H1N1 advice from Dr. Oz (Source Dr V Bhagia)
The only portals of entry are the nostrils and mouth/throat. In a global epidemic of this nature, it's almost impossible to avoid coming into contact with H1N1 in spite of all precautions. Contact with H1N1 is not so much of a problem as proliferation is.
While you are still healthy and not showing any symptoms of H1N1 infection, in order to prevent proliferation, aggravation of symptoms and development of secondary infections, some very simple steps, not fully highlighted in most official communications, can be practiced (instead of focusing on how to stock N95 or Tamiflu):
1. Frequent hand-washing especially after nose blowing
2. Cough into crook of arm, instead of hands or into the air, A sneeze into the air can contaminate a whole room.
3. Hands-off-the-face approach: Resist all temptations to touch any part of face (unless you want to eat or bathe.)
4. Gargle twice a day with warm salt water (use Listerine or Hydrogen Peroxide if you don't trust salt).
5. H1N1 takes 2-3 days after initial infection in the throat/ nasal cavity to proliferate and show characteristic symptoms. Simple gargling prevents proliferation. In a way, gargling with salt water has the same effect on a healthy individual that Tamiflu has on an infected one. Don't underestimate this simple, inexpensive and powerful preventative method.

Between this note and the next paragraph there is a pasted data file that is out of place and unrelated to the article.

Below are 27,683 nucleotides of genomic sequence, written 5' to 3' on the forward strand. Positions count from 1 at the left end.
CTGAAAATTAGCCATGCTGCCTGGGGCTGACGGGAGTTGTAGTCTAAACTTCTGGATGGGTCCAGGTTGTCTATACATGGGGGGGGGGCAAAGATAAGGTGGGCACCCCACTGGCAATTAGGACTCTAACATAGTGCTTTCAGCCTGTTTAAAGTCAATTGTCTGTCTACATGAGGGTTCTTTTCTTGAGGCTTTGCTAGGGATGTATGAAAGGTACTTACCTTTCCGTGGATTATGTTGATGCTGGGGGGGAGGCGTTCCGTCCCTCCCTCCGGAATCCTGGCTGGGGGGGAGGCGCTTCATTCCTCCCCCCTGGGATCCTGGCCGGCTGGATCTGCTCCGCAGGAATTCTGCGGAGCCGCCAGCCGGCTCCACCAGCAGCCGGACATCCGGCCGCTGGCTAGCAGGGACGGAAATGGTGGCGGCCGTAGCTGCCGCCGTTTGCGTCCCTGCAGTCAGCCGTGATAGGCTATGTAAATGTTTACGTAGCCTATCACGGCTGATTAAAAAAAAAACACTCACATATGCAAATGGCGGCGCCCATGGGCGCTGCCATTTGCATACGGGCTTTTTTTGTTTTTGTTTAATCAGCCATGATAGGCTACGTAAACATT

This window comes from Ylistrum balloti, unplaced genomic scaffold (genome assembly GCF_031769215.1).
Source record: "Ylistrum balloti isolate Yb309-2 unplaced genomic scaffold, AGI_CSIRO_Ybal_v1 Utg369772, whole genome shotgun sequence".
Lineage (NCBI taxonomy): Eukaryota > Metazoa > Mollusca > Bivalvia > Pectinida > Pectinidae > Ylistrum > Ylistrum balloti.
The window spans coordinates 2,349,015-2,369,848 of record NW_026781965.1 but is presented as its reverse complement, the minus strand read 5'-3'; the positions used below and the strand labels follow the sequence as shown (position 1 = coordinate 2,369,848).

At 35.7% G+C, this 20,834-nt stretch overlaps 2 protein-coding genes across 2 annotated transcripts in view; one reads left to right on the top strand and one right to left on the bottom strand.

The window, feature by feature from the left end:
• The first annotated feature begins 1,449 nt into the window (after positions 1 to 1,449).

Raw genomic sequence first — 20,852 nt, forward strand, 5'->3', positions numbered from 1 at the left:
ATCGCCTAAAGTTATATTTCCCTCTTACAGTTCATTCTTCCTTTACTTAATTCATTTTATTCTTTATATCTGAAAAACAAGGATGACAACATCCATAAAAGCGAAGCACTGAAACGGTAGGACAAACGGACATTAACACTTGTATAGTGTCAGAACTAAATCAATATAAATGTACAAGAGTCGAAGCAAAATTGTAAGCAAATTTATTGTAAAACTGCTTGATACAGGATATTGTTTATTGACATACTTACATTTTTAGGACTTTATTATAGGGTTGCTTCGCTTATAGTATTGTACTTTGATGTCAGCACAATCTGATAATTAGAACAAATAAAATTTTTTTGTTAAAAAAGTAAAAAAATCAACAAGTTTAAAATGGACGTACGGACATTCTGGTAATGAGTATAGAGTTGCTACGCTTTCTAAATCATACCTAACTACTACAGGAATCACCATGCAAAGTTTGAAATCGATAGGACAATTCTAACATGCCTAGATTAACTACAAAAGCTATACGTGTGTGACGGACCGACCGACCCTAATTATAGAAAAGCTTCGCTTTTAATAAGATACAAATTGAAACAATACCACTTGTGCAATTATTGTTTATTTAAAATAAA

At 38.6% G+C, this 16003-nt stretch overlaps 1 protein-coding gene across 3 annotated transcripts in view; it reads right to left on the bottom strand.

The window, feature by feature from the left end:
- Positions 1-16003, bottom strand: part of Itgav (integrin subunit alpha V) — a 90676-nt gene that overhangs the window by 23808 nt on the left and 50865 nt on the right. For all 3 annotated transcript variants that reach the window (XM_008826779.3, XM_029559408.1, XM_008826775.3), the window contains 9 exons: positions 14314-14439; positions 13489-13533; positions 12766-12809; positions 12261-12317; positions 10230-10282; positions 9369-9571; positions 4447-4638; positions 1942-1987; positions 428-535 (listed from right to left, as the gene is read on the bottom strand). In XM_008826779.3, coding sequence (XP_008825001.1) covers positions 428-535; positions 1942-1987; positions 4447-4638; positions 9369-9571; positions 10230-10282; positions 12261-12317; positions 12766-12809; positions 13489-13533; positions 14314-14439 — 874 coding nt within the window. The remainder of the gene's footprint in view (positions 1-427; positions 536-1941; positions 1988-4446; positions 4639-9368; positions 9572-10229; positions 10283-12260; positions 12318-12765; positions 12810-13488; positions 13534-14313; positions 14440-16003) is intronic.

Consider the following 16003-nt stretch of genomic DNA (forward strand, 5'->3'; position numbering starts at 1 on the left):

6. clean your nostrils at least once every day with warm salt water, or hydrogen peroxide.
7. Not everybody may be good at Jala Neti or Sutra Neti (very good Yoga asanas to clean nasal cavities), but blowing the nose softly once a day and swabbing both nostrils with cotton buds dipped in warm salt water is very effective in bringing down viral population.
8. Drinking warm liquids has the same effect as gargling, but in the reverse direction. They wash off proliferating viruses from the throat into the stomach where they cannot survive, proliferate or do any harm.
Or in case of emergency is the name one can feed in your mobile so that some one can contact you when in need.
Health Tip: You Need Vitamin B-12
Vitamin B-12 is an essential vitamin found in dairy foods and many types of meat. It plays a role in the health of nervous system and in the production of red blood cells. The American Academy of Family Physicians says here are the possible health consequences of a vitamin B-12 deficiency: Dementia; Depression; Anemia; Nervous system abnormalities and Possible increased risk of heart disease and stroke, if you also have above normal levels of an amino acid called homocysteine.
Giving seriously ill patients high-intensity dialysis is no better
Giving seriously ill patients high-intensity dialysis is no better at saving lives or speeding recovery than a lower-intensity version of the same treatment. The patients in question were the sickest of the sick; all were in hospital intensive care units (ICUs). Approximately half had overwhelming infection, causing multiple body organs to fail. Others had complications following major surgery, most commonly for heart surgery, and some were admitted to ICU following severe trauma or injury, explained Dr. Alan Cass, co-author of the study published in the Oct. 22 issue of the New England Journal of Medicine.